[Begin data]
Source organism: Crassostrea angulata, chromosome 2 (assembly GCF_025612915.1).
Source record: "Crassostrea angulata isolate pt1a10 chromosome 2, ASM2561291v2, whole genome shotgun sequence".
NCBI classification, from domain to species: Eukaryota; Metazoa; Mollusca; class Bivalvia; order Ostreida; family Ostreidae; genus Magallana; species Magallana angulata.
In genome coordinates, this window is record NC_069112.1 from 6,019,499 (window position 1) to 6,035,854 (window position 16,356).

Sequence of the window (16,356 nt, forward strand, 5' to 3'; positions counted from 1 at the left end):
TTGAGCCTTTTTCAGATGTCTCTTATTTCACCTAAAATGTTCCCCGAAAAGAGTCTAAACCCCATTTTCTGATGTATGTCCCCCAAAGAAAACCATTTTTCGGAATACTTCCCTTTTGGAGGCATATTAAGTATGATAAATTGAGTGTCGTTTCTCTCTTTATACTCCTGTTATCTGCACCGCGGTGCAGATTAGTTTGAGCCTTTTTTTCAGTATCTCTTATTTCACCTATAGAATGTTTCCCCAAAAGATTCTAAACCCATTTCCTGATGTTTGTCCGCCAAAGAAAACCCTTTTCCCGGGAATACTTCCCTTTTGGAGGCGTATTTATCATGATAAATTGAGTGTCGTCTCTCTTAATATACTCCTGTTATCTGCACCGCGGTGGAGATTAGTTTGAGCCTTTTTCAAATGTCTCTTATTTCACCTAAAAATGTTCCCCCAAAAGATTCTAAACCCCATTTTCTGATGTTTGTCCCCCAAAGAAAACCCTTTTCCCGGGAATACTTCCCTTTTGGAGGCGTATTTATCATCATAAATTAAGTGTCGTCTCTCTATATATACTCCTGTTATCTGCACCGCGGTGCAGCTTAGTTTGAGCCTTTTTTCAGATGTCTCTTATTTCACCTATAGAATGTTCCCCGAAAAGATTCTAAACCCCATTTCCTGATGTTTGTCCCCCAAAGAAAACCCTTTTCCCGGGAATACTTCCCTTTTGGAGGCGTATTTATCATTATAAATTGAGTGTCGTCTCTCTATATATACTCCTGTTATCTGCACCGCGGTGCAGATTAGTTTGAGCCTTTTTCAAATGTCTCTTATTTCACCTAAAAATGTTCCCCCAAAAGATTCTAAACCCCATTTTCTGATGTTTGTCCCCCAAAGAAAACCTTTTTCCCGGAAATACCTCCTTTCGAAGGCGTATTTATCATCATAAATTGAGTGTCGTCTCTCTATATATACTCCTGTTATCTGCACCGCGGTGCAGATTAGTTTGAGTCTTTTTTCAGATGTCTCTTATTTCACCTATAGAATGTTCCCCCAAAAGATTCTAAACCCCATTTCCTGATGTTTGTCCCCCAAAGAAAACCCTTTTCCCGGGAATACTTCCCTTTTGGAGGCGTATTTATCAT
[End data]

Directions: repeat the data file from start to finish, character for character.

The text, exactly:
Source organism: Crassostrea angulata, chromosome 2 (assembly GCF_025612915.1).
Source record: "Crassostrea angulata isolate pt1a10 chromosome 2, ASM2561291v2, whole genome shotgun sequence".
NCBI classification, from domain to species: Eukaryota; Metazoa; Mollusca; class Bivalvia; order Ostreida; family Ostreidae; genus Magallana; species Magallana angulata.
In genome coordinates, this window is record NC_069112.1 from 6,019,499 (window position 1) to 6,035,854 (window position 16,356).

Sequence of the window (16,356 nt, forward strand, 5' to 3'; positions counted from 1 at the left end):
TTGAGCCTTTTTCAGATGTCTCTTATTTCACCTAAAATGTTCCCCGAAAAGAGTCTAAACCCCATTTTCTGATGTATGTCCCCCAAAGAAAACCATTTTTCGGAATACTTCCCTTTTGGAGGCATATTAAGTATGATAAATTGAGTGTCGTTTCTCTCTTTATACTCCTGTTATCTGCACCGCGGTGCAGATTAGTTTGAGCCTTTTTTTCAGTATCTCTTATTTCACCTATAGAATGTTTCCCCAAAAGATTCTAAACCCATTTCCTGATGTTTGTCCGCCAAAGAAAACCCTTTTCCCGGGAATACTTCCCTTTTGGAGGCGTATTTATCATGATAAATTGAGTGTCGTCTCTCTTAATATACTCCTGTTATCTGCACCGCGGTGGAGATTAGTTTGAGCCTTTTTCAAATGTCTCTTATTTCACCTAAAAATGTTCCCCCAAAAGATTCTAAACCCCATTTTCTGATGTTTGTCCCCCAAAGAAAACCCTTTTCCCGGGAATACTTCCCTTTTGGAGGCGTATTTATCATCATAAATTAAGTGTCGTCTCTCTATATATACTCCTGTTATCTGCACCGCGGTGCAGCTTAGTTTGAGCCTTTTTTCAGATGTCTCTTATTTCACCTATAGAATGTTCCCCGAAAAGATTCTAAACCCCATTTCCTGATGTTTGTCCCCCAAAGAAAACCCTTTTCCCGGGAATACTTCCCTTTTGGAGGCGTATTTATCATTATAAATTGAGTGTCGTCTCTCTATATATACTCCTGTTATCTGCACCGCGGTGCAGATTAGTTTGAGCCTTTTTCAAATGTCTCTTATTTCACCTAAAAATGTTCCCCCAAAAGATTCTAAACCCCATTTTCTGATGTTTGTCCCCCAAAGAAAACCTTTTTCCCGGAAATACCTCCTTTCGAAGGCGTATTTATCATCATAAATTGAGTGTCGTCTCTCTATATATACTCCTGTTATCTGCACCGCGGTGCAGATTAGTTTGAGTCTTTTTTCAGATGTCTCTTATTTCACCTATAGAATGTTCCCCCAAAAGATTCTAAACCCCATTTCCTGATGTTTGTCCCCCAAAGAAAACCCTTTTCCCGGGAATACTTCCCTTTTGGAGGCGTATTTATCAT